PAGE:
We don't help them by regarding them as saved.  We should say like Paul, "Examine yourselves, whether ye be in the faith" (2 Corinthians 13:5).


Joshua said...

Practical and to the point. I actually really appreciated this post. I know there is much more that could be written. If the mood takes you I know a few other short practical primers on the application do a Bible teaching would be well received here!

God bless,


Jon Gleason said...

Hi, Kent. I'm not sure I would say we are to judge people to be unsaved. Check my logic and tell me what you think.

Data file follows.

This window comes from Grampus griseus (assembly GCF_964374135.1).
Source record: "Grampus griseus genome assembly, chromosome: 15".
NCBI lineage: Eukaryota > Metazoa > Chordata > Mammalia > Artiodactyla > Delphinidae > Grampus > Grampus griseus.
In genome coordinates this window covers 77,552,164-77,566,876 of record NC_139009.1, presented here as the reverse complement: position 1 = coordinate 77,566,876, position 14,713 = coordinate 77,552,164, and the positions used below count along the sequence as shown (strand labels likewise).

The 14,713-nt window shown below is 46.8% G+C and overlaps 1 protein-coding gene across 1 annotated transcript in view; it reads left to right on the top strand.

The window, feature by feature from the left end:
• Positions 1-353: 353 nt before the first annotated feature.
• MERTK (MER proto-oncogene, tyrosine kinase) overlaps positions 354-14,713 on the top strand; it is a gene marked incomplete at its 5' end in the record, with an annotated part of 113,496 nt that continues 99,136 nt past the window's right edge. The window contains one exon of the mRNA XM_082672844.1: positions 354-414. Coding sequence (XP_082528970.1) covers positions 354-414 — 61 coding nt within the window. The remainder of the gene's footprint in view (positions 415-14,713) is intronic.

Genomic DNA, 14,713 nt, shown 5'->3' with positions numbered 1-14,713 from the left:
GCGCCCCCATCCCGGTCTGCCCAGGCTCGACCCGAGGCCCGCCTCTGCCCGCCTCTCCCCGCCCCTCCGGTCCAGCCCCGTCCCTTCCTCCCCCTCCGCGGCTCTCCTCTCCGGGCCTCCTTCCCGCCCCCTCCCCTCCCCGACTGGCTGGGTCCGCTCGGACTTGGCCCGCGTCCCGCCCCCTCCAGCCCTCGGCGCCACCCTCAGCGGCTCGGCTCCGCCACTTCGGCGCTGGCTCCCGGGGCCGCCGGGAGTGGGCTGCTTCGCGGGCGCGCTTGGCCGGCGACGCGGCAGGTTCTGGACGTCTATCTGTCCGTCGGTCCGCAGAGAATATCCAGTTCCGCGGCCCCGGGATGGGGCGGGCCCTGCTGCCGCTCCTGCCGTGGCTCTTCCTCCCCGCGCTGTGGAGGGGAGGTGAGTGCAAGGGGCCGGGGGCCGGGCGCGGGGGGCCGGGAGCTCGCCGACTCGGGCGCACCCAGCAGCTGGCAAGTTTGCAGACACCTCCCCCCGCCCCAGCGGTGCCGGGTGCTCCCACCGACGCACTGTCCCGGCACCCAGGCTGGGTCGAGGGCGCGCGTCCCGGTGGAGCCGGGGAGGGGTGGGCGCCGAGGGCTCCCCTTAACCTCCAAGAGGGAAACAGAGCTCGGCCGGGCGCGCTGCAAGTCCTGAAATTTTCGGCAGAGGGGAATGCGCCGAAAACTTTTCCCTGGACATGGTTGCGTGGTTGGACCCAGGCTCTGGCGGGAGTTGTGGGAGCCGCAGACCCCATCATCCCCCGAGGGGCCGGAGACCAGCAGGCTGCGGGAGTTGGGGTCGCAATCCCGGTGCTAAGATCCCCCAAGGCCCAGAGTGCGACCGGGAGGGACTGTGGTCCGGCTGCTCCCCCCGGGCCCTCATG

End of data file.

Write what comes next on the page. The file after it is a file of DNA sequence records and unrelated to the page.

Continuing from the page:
We have three main passages on church discipline. Matthew 18 you've quoted. II Thess. 3:15 says not to count him an enemy, but admonish as a brother. I Cor. 5 says we judge those in the church, but someone under church discipline is put outside where God judges.

My conclusion is that, in terms of fellowship, we are to treat these as unsaved, in terms of admonishing we speak to them as sinning brothers rather than lost sinners, and in terms of judging we just put them outside where God judges and we don't. They aren't our business anymore.

I would suggest that I Cor. 5 tells us not to judge them either as saved or unsaved. We've been told how to treat them (Mt. 18) and speak to them (II Thess. 3), and we should just stick with that and let God sort out the "saved or not" question.